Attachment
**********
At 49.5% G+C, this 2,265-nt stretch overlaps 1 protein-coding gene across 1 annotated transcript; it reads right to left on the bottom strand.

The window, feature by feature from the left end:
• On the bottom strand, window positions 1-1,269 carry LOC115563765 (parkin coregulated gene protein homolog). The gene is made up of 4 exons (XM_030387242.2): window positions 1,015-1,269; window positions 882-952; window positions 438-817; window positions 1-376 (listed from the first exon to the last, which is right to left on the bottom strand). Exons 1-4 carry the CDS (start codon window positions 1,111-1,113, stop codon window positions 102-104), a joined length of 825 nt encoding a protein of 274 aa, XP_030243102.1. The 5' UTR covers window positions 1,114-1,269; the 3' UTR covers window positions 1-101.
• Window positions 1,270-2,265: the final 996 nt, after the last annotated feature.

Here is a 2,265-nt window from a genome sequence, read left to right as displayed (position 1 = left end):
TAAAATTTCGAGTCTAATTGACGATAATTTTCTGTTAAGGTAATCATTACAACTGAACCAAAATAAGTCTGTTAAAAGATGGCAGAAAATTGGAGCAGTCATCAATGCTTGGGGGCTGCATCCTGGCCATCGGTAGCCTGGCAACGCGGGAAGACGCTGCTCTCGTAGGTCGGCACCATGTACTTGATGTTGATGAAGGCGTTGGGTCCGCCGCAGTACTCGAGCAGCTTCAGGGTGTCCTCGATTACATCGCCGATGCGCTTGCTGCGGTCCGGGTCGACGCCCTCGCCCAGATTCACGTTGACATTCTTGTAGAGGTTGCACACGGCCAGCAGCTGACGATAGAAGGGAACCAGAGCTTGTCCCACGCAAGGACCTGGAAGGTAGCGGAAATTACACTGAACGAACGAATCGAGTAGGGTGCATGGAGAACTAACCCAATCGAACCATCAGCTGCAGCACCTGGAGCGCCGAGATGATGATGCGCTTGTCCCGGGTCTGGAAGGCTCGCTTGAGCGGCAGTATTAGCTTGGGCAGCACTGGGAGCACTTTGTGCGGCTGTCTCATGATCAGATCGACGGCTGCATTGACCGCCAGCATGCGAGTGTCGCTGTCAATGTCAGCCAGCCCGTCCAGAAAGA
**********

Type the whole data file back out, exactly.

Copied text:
At 49.5% G+C, this 2,265-nt stretch overlaps 1 protein-coding gene across 1 annotated transcript; it reads right to left on the bottom strand.

The window, feature by feature from the left end:
• On the bottom strand, window positions 1-1,269 carry LOC115563765 (parkin coregulated gene protein homolog). The gene is made up of 4 exons (XM_030387242.2): window positions 1,015-1,269; window positions 882-952; window positions 438-817; window positions 1-376 (listed from the first exon to the last, which is right to left on the bottom strand). Exons 1-4 carry the CDS (start codon window positions 1,111-1,113, stop codon window positions 102-104), a joined length of 825 nt encoding a protein of 274 aa, XP_030243102.1. The 5' UTR covers window positions 1,114-1,269; the 3' UTR covers window positions 1-101.
• Window positions 1,270-2,265: the final 996 nt, after the last annotated feature.

Here is a 2,265-nt window from a genome sequence, read left to right as displayed (position 1 = left end):
TAAAATTTCGAGTCTAATTGACGATAATTTTCTGTTAAGGTAATCATTACAACTGAACCAAAATAAGTCTGTTAAAAGATGGCAGAAAATTGGAGCAGTCATCAATGCTTGGGGGCTGCATCCTGGCCATCGGTAGCCTGGCAACGCGGGAAGACGCTGCTCTCGTAGGTCGGCACCATGTACTTGATGTTGATGAAGGCGTTGGGTCCGCCGCAGTACTCGAGCAGCTTCAGGGTGTCCTCGATTACATCGCCGATGCGCTTGCTGCGGTCCGGGTCGACGCCCTCGCCCAGATTCACGTTGACATTCTTGTAGAGGTTGCACACGGCCAGCAGCTGACGATAGAAGGGAACCAGAGCTTGTCCCACGCAAGGACCTGGAAGGTAGCGGAAATTACACTGAACGAACGAATCGAGTAGGGTGCATGGAGAACTAACCCAATCGAACCATCAGCTGCAGCACCTGGAGCGCCGAGATGATGATGCGCTTGTCCCGGGTCTGGAAGGCTCGCTTGAGCGGCAGTATTAGCTTGGGCAGCACTGGGAGCACTTTGTGCGGCTGTCTCATGATCAGATCGACGGCTGCATTGACCGCCAGCATGCGAGTGTCGCTGTCAATGTCAGCCAGCCCGTCCAGAAAGA